By: Lee Breslouer
According to the great philosophers in Semisonic, "every new beginning comes from some other beginning's end" -- and if that's the case, these 14 restaurants met their beginning's end in 2014. Pour out some beer for spots that opened up the doors and let you out into the world... forever.
New York, NY
If you walked around the East Village any time in the past few decades, 7A would be open. The 24-7 diner never seemed to lack a crowd (especially during brunch). Now, there's one less place for hungry New Yorkers to eat eggs at 2 p.m. Luckily for them, there's at least 10 more options.
Los Angeles, CA
Not many restaurants in the country can lay claim to creating a dish that's been copied on menus across the country. And yet, the original Chaya in Beverly Hills is where Shigefumi Tachibe whipped up tuna tartare for the first time. The good news is you can still hit up their other locations after they close on New Year's Eve, or just make it at home.
Twenty-seven years ago -- way before Top Chef ever filmed an episode there -- Boston wasn't known for its culinary offerings. Hamersley's helped change that with the a seasonal menu and an ever-popular roast chicken dish. And the benefits to Boston's food scene didn't stop at plates of delicious poultry, as generations of chefs were schooled in that kitchen before moving on to bigger and better things, including the Top Chef Master behind Trade.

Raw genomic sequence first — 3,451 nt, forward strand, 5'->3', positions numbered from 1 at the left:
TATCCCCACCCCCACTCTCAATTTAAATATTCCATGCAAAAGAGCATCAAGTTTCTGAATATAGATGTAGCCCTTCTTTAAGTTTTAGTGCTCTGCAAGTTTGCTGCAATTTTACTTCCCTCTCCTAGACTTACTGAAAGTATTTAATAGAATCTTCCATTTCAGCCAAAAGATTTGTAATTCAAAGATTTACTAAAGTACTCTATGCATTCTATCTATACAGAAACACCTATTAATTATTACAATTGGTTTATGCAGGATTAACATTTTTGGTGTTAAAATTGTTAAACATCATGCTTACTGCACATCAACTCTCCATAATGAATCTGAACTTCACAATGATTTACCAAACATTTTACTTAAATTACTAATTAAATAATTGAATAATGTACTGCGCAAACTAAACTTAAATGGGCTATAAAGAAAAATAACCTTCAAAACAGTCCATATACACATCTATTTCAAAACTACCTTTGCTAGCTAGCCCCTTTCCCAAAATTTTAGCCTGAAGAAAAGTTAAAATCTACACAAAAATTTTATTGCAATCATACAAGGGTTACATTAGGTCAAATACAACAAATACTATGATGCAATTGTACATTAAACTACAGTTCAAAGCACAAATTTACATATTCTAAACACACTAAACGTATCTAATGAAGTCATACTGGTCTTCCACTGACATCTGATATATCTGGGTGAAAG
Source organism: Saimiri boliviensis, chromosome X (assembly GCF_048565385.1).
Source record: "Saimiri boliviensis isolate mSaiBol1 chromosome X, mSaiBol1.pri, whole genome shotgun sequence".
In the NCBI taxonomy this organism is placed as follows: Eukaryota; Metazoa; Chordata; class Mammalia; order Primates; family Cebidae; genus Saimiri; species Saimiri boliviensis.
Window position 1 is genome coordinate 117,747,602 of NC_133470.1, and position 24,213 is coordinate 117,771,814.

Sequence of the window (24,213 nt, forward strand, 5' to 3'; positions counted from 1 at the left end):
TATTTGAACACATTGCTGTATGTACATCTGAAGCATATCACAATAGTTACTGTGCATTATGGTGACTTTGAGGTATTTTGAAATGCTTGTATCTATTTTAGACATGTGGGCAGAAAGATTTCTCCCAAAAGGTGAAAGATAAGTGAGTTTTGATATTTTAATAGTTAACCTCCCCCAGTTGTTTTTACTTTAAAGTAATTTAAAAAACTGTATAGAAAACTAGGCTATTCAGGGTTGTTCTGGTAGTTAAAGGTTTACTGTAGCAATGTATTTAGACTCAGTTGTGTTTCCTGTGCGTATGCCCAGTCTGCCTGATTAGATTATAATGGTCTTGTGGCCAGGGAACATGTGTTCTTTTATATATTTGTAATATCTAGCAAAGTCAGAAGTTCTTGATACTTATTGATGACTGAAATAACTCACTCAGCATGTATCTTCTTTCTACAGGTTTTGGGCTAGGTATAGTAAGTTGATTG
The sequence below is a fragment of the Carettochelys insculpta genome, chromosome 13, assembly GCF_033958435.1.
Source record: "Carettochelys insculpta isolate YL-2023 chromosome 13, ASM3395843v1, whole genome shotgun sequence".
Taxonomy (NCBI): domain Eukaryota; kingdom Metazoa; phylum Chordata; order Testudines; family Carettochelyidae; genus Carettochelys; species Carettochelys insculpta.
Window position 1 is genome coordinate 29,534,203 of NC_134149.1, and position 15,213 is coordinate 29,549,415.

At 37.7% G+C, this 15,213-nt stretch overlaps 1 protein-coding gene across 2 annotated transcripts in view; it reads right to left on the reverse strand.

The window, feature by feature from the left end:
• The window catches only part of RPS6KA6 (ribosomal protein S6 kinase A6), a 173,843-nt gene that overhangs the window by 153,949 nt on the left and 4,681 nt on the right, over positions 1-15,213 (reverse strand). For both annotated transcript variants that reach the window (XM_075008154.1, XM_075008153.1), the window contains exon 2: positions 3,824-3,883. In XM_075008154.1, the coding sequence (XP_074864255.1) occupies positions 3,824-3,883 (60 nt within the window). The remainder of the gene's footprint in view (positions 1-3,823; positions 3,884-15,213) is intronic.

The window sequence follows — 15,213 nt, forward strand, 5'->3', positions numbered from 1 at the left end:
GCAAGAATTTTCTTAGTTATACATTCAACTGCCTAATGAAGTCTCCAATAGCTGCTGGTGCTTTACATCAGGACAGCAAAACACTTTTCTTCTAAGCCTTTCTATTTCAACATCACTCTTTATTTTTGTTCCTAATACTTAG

Credit: Flickr/Ed Fisher aka Gleam
Hot Doug's was just a hot dog stand like the sun is just a yellow thing in the sky. In many Chicagoans' eyes, both were equally life-giving -- just ask this guy. From duck-fat fries to craziness like a salsa verde wild boar sausage with chipotle Dijonnaise and jalapeño bacon, it's easy to see why lines at Doug's were routinely wrapped around the block.
Joe's Cable Car
San Francisco, CA
Plenty of restaurants are named after a guy who no longer works there anymore (we've never seen royalty behind the counter at Burger King). But at Joe's, a guy actually named Joe made hamburgers he called "fresh ground beef steak" up until he retired in March 2014 at the spry age of 75. He'd been in the burger game for 49 years, and figured it was a good time to retire.
Chicagoans appreciate a good greasy spoon -- and we've got nine examples that back up that claim. Johnny's surely would've made the list of late-night eateries had it not closed too soon. The nation has lost another spot to have a cheap breakfast (and kill time for a few hours, if you were so inclined).
Why yes, that is one of the restaurants that used to serve one of the best burgers in the country. And it also dished out pork rinds that the dining public spoke well of. That's the bad news. The good news is that the burger is still served there -- albeit as part of a new concept inside the same space called Spaghetti Western. Same chef and everything. All is not lost.
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